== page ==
L-2-hydroxyglutaric aciduria (L2HGA) [OMIM #147920] is a rare neurometabolic disease associated with accumulation of L-2-hydroxyglutaric aciduria in urine. L2HGA is a slowly progressive disorder with average age of onset of 2 years (range 0-7). The most commonly observed clinical features are developmental delay, epilepsy and cerebellar ataxia. Other features that can be observed in some patients include macrocephaly, hypotonia, extrapyramidal signs, behavioral problems and spasticity. Patients typically have a characteristic pattern of findings on brain MRI, including subcortical cerebral white matter abnormalities, signal intensities of the caudate nucleus, putamen, dentate nucleus and globus pallidus, and atrophy of the cerebral white matter, cerebellar vermis and hemispheres.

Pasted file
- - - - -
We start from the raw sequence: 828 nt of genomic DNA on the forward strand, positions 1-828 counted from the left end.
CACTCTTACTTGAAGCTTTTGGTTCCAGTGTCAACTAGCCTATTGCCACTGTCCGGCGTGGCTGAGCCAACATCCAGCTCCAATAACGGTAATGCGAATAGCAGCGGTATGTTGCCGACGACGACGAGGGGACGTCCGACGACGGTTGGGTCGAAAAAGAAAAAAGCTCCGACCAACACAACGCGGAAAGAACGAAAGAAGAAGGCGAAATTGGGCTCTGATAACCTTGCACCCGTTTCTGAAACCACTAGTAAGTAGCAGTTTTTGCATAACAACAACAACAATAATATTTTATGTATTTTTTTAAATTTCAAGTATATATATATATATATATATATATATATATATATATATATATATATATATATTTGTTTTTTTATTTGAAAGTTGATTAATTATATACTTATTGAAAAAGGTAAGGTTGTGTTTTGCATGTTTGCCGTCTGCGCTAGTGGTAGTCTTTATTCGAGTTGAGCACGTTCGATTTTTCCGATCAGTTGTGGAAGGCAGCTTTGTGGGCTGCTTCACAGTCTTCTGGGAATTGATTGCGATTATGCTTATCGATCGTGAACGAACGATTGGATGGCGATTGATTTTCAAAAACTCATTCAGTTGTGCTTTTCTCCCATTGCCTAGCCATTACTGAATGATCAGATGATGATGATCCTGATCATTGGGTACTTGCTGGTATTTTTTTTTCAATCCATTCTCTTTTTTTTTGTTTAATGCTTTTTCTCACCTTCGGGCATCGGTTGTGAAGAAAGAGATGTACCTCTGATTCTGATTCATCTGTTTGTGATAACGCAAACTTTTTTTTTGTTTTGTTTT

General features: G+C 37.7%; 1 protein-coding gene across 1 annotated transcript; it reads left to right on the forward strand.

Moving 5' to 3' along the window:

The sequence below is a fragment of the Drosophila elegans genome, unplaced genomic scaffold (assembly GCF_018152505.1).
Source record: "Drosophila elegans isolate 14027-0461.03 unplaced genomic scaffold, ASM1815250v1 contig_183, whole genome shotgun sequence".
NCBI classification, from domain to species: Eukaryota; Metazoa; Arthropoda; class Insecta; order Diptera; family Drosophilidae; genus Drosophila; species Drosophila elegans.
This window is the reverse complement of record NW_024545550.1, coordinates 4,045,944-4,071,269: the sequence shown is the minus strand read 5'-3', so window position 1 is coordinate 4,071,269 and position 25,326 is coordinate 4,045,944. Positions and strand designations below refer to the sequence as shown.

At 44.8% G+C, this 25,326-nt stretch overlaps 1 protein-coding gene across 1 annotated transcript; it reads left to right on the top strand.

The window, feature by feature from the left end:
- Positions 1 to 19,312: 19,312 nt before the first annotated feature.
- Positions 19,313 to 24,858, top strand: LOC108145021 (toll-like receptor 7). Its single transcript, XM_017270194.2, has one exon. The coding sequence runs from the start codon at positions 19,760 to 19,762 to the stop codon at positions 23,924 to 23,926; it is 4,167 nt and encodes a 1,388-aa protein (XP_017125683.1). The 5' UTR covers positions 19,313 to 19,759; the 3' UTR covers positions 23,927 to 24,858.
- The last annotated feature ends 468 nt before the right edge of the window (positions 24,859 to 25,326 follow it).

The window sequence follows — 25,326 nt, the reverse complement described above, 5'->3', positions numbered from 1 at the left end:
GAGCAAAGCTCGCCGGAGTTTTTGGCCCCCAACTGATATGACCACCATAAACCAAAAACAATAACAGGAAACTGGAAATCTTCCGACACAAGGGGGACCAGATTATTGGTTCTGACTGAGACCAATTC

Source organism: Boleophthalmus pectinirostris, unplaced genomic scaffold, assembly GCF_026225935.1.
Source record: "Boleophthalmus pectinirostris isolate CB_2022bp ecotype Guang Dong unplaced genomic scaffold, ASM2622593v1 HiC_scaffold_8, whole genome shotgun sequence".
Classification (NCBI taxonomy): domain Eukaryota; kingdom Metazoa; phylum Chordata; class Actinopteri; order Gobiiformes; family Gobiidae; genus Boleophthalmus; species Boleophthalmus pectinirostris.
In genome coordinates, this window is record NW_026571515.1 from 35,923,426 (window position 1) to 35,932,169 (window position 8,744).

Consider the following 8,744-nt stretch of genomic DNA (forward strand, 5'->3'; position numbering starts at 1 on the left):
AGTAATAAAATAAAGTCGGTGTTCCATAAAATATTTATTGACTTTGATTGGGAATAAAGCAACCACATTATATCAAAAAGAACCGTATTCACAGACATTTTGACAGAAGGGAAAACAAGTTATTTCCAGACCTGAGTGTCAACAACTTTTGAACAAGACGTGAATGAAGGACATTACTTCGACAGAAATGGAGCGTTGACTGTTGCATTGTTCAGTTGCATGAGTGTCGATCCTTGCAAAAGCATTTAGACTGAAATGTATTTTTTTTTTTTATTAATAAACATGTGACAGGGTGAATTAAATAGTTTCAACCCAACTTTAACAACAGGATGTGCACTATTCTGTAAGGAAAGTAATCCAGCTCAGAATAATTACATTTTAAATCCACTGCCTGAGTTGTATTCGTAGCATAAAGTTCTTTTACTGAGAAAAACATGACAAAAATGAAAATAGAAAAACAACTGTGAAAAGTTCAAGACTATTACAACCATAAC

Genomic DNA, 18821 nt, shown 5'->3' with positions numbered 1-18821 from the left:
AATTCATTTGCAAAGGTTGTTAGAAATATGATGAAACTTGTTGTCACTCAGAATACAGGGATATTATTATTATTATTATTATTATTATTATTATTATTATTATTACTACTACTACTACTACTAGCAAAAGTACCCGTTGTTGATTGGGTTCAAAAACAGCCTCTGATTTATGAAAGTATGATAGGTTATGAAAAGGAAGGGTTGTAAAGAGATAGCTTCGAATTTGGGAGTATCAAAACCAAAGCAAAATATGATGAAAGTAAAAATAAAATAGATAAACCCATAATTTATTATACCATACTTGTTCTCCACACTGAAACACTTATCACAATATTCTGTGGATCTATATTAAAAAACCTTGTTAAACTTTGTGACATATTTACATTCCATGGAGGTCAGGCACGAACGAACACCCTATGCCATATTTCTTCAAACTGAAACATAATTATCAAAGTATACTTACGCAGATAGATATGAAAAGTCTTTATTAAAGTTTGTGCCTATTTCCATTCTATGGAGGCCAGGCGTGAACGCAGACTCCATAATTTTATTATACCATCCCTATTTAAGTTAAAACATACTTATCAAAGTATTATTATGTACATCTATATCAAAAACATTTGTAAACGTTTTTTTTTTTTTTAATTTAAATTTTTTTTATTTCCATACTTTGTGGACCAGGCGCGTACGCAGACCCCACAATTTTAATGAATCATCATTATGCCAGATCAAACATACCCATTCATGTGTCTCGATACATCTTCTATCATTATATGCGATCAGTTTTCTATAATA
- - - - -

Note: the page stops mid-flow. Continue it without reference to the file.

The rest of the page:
Mutations of the L2HGDH gene [OMIM #609584] gene are associated with L2HGA. Missense, nonsense, frameshift and splice site mutations have been described. The L2HGDH gene encodes for the enzyme L-2- hydroxyglutarate dehydrogenase (L-2-HGDH). Typically, L-2-hydroxyglutaric acid (L-2-HG) is converted to 2- ketoglutarate (2-KG) by L-2-HGDH. Mutations in L2HGDH are associated with accumulation of L-2-HG in the urine and cerebral spinal fluid. L-2-HG has no known physiological function, however its accumulation appears to lead to the clinical manifestations seen in L2HGA. Conventional urine organic acid screening with gas chromatography mass spectrometry (GC-MS) can detect increased 2-HG (2-hydroxyglutaric acid), but does not differentiate between enantiomeric D-2-HG and L-2-HG.